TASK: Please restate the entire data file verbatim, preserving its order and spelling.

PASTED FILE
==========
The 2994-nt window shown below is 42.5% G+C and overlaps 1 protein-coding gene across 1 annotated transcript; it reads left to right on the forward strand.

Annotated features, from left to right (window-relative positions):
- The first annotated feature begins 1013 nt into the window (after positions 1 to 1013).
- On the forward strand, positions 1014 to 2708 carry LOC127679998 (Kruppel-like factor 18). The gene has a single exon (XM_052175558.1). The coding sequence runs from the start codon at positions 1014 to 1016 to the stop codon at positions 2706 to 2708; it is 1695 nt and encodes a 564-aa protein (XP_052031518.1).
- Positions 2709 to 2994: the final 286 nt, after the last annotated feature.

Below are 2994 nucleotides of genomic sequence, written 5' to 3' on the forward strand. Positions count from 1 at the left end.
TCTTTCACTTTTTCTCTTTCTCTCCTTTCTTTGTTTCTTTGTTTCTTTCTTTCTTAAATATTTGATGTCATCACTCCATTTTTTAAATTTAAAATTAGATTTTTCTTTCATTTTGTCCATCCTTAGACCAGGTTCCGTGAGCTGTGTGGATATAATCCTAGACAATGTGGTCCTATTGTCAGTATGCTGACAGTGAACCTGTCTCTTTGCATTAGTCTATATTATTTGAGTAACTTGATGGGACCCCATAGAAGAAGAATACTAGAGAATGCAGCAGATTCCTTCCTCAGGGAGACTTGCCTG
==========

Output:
The 2994-nt window shown below is 42.5% G+C and overlaps 1 protein-coding gene across 1 annotated transcript; it reads left to right on the forward strand.

Annotated features, from left to right (window-relative positions):
- The first annotated feature begins 1013 nt into the window (after positions 1 to 1013).
- On the forward strand, positions 1014 to 2708 carry LOC127679998 (Kruppel-like factor 18). The gene has a single exon (XM_052175558.1). The coding sequence runs from the start codon at positions 1014 to 1016 to the stop codon at positions 2706 to 2708; it is 1695 nt and encodes a 564-aa protein (XP_052031518.1).
- Positions 2709 to 2994: the final 286 nt, after the last annotated feature.

Below are 2994 nucleotides of genomic sequence, written 5' to 3' on the forward strand. Positions count from 1 at the left end.
TCTTTCACTTTTTCTCTTTCTCTCCTTTCTTTGTTTCTTTGTTTCTTTCTTTCTTAAATATTTGATGTCATCACTCCATTTTTTAAATTTAAAATTAGATTTTTCTTTCATTTTGTCCATCCTTAGACCAGGTTCCGTGAGCTGTGTGGATATAATCCTAGACAATGTGGTCCTATTGTCAGTATGCTGACAGTGAACCTGTCTCTTTGCATTAGTCTATATTATTTGAGTAACTTGATGGGACCCCATAGAAGAAGAATACTAGAGAATGCAGCAGATTCCTTCCTCAGGGAGACTTGCCTG